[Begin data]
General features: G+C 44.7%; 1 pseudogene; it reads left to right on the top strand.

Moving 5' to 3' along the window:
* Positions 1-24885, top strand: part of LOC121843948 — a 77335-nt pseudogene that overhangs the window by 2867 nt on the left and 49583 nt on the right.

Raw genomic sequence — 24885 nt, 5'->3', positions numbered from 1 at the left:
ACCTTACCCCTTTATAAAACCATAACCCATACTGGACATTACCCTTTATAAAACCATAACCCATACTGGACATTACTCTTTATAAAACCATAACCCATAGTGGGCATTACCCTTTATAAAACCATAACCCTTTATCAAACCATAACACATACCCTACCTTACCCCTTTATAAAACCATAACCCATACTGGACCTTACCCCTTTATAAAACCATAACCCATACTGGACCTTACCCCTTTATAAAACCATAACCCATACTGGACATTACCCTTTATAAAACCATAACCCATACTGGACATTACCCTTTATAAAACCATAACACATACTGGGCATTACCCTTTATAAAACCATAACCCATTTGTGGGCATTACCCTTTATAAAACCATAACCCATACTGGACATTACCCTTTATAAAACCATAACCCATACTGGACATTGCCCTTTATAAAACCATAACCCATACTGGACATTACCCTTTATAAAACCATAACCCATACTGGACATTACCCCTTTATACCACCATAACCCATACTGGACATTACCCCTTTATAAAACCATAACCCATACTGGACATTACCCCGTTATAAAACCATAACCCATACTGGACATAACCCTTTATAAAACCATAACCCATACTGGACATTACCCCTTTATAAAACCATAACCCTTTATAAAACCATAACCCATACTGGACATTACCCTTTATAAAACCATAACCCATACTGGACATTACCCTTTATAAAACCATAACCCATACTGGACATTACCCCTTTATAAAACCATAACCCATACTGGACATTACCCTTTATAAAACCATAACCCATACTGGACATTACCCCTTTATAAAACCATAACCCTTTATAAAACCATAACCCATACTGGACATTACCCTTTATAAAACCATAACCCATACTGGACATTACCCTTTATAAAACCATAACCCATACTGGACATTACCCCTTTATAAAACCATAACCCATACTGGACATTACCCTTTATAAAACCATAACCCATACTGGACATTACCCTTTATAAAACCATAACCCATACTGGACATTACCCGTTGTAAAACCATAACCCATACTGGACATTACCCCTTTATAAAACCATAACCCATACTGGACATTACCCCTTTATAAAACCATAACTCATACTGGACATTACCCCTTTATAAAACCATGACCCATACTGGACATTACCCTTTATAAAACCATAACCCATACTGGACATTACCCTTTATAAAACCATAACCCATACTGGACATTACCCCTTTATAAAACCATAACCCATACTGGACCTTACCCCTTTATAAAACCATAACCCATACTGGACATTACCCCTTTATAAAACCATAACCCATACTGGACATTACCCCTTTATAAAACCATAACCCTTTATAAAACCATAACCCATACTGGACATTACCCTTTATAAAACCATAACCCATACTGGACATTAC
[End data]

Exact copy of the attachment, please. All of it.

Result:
General features: G+C 44.7%; 1 pseudogene; it reads left to right on the top strand.

Moving 5' to 3' along the window:
* Positions 1-24885, top strand: part of LOC121843948 — a 77335-nt pseudogene that overhangs the window by 2867 nt on the left and 49583 nt on the right.

Raw genomic sequence — 24885 nt, 5'->3', positions numbered from 1 at the left:
ACCTTACCCCTTTATAAAACCATAACCCATACTGGACATTACCCTTTATAAAACCATAACCCATACTGGACATTACTCTTTATAAAACCATAACCCATAGTGGGCATTACCCTTTATAAAACCATAACCCTTTATCAAACCATAACACATACCCTACCTTACCCCTTTATAAAACCATAACCCATACTGGACCTTACCCCTTTATAAAACCATAACCCATACTGGACCTTACCCCTTTATAAAACCATAACCCATACTGGACATTACCCTTTATAAAACCATAACCCATACTGGACATTACCCTTTATAAAACCATAACACATACTGGGCATTACCCTTTATAAAACCATAACCCATTTGTGGGCATTACCCTTTATAAAACCATAACCCATACTGGACATTACCCTTTATAAAACCATAACCCATACTGGACATTGCCCTTTATAAAACCATAACCCATACTGGACATTACCCTTTATAAAACCATAACCCATACTGGACATTACCCCTTTATACCACCATAACCCATACTGGACATTACCCCTTTATAAAACCATAACCCATACTGGACATTACCCCGTTATAAAACCATAACCCATACTGGACATAACCCTTTATAAAACCATAACCCATACTGGACATTACCCCTTTATAAAACCATAACCCTTTATAAAACCATAACCCATACTGGACATTACCCTTTATAAAACCATAACCCATACTGGACATTACCCTTTATAAAACCATAACCCATACTGGACATTACCCCTTTATAAAACCATAACCCATACTGGACATTACCCTTTATAAAACCATAACCCATACTGGACATTACCCCTTTATAAAACCATAACCCTTTATAAAACCATAACCCATACTGGACATTACCCTTTATAAAACCATAACCCATACTGGACATTACCCTTTATAAAACCATAACCCATACTGGACATTACCCCTTTATAAAACCATAACCCATACTGGACATTACCCTTTATAAAACCATAACCCATACTGGACATTACCCTTTATAAAACCATAACCCATACTGGACATTACCCGTTGTAAAACCATAACCCATACTGGACATTACCCCTTTATAAAACCATAACCCATACTGGACATTACCCCTTTATAAAACCATAACTCATACTGGACATTACCCCTTTATAAAACCATGACCCATACTGGACATTACCCTTTATAAAACCATAACCCATACTGGACATTACCCTTTATAAAACCATAACCCATACTGGACATTACCCCTTTATAAAACCATAACCCATACTGGACCTTACCCCTTTATAAAACCATAACCCATACTGGACATTACCCCTTTATAAAACCATAACCCATACTGGACATTACCCCTTTATAAAACCATAACCCTTTATAAAACCATAACCCATACTGGACATTACCCTTTATAAAACCATAACCCATACTGGACATTAC